Augmented Reality Legal Industry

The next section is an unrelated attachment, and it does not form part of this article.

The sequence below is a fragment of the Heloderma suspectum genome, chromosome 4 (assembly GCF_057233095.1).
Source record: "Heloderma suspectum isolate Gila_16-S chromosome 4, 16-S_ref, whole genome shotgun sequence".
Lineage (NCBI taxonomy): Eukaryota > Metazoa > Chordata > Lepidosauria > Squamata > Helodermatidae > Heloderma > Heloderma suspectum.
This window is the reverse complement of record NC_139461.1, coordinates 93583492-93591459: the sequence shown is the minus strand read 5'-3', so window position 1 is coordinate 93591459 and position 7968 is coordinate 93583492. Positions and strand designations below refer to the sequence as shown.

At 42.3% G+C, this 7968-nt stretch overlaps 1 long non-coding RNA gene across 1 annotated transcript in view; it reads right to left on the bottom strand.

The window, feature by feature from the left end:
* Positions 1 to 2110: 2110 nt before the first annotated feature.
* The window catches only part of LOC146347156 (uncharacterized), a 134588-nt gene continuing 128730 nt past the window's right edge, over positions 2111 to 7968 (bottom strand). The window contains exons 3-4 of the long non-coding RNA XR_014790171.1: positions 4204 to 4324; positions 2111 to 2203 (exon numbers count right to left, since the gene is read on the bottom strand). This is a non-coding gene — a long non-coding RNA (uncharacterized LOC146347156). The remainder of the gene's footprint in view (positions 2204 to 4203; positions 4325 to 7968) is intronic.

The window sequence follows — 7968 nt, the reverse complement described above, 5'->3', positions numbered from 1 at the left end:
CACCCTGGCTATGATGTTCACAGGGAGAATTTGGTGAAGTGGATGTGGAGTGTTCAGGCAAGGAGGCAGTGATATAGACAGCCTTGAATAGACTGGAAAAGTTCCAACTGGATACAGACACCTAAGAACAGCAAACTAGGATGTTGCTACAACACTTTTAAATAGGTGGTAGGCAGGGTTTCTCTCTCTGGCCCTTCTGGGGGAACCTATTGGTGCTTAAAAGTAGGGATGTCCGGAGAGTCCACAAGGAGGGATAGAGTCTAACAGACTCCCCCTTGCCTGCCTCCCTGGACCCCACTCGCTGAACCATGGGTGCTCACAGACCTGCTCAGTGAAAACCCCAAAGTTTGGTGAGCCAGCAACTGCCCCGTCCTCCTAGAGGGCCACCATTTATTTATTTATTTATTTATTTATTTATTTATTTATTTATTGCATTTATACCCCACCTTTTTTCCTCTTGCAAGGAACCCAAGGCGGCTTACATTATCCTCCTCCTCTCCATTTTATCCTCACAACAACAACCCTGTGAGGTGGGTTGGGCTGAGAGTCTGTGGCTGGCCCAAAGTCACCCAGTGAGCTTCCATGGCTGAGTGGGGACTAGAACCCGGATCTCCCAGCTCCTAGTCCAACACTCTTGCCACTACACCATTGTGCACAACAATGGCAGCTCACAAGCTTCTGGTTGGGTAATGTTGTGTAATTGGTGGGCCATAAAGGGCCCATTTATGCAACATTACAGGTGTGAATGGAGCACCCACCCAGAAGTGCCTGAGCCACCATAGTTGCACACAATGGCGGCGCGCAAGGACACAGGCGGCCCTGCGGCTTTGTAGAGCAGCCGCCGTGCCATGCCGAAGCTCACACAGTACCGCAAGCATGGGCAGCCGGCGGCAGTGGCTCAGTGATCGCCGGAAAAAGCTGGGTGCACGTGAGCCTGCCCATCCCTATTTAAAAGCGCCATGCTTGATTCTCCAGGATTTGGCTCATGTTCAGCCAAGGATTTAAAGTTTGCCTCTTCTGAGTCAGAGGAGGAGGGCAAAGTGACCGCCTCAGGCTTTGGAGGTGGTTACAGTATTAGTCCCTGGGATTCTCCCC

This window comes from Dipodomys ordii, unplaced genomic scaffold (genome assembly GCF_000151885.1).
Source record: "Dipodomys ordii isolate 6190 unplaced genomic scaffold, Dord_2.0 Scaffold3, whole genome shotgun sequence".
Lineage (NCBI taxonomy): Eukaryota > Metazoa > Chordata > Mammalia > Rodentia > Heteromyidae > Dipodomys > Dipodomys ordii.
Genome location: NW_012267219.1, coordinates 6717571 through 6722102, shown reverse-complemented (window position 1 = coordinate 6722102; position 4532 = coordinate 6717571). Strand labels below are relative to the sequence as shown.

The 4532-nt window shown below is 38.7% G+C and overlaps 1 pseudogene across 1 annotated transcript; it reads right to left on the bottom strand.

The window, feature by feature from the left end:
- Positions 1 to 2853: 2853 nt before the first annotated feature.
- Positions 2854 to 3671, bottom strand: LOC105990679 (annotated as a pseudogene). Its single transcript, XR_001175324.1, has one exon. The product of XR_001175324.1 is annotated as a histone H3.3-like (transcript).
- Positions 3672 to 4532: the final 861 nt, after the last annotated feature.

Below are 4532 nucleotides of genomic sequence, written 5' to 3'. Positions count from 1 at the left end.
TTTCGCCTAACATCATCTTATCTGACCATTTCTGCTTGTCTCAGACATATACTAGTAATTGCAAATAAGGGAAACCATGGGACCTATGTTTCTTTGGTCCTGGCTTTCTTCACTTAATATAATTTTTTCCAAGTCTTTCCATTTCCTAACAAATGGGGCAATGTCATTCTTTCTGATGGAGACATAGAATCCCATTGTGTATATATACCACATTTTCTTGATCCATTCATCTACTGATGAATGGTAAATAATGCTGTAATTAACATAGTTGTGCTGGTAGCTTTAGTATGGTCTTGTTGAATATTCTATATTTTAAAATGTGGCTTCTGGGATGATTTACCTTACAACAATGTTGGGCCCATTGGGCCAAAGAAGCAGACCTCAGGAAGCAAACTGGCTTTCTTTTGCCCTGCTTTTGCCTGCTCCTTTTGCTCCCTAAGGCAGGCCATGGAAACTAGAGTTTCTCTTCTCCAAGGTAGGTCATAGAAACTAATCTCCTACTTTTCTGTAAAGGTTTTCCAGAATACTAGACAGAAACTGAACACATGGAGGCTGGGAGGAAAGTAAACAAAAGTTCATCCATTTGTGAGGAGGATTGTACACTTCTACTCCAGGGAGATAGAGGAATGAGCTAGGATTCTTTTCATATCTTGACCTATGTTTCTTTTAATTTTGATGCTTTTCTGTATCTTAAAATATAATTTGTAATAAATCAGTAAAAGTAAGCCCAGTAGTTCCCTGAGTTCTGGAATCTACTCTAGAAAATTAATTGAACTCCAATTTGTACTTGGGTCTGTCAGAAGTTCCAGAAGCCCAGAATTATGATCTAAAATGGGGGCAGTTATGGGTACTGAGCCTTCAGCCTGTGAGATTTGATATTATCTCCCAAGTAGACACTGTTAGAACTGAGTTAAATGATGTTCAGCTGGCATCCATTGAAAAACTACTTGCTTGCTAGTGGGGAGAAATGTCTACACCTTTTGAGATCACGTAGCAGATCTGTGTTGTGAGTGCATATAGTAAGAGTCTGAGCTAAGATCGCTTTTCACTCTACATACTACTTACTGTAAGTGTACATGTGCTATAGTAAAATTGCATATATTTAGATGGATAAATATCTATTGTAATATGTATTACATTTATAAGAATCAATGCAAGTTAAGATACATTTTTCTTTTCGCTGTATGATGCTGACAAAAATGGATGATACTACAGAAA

Law firm Perkins Coie released its fourth annual Augmented and Virtual Reality Survey Report earlier this week, which outlines the industry`s growth and some of its risks. The survey, conducted by 191 industry experts in January and February, revealed growing optimism about the long-term prospects for AR and VR technologies, with more than 75 percent saying they expect immersive technologies to be mainstream over the next five years. In addition, these technologies can be used to train budding lawyers. Realistic interactions with simulated clients are useful for empathy training and open the door to a broader understanding of complex issues for trainee lawyers. [13] Virtual work experience could also be used to introduce students to the reality of legal work. Augmented reality and virtual reality technologies are starting to enter the mainstream, with applications ranging from training exercises for doctors to simulations for NASA engineers. However, leaders in the AR and VR industry also claim that there are still unresolved legal issues that are worth monitoring, especially when it comes to health and safety issues, as well as trademark and copyright enforcement. Virtual and augmented reality are burgeoning technologies that receive little direct attention from U.S. lawmakers and regulators. And with little public pressure and technology already falling within the scope of broader laws, that situation is unlikely to change anytime soon, the lawyers said. We wanted to take a quick look at three important areas of law that could be affected by the rise of VR and AR.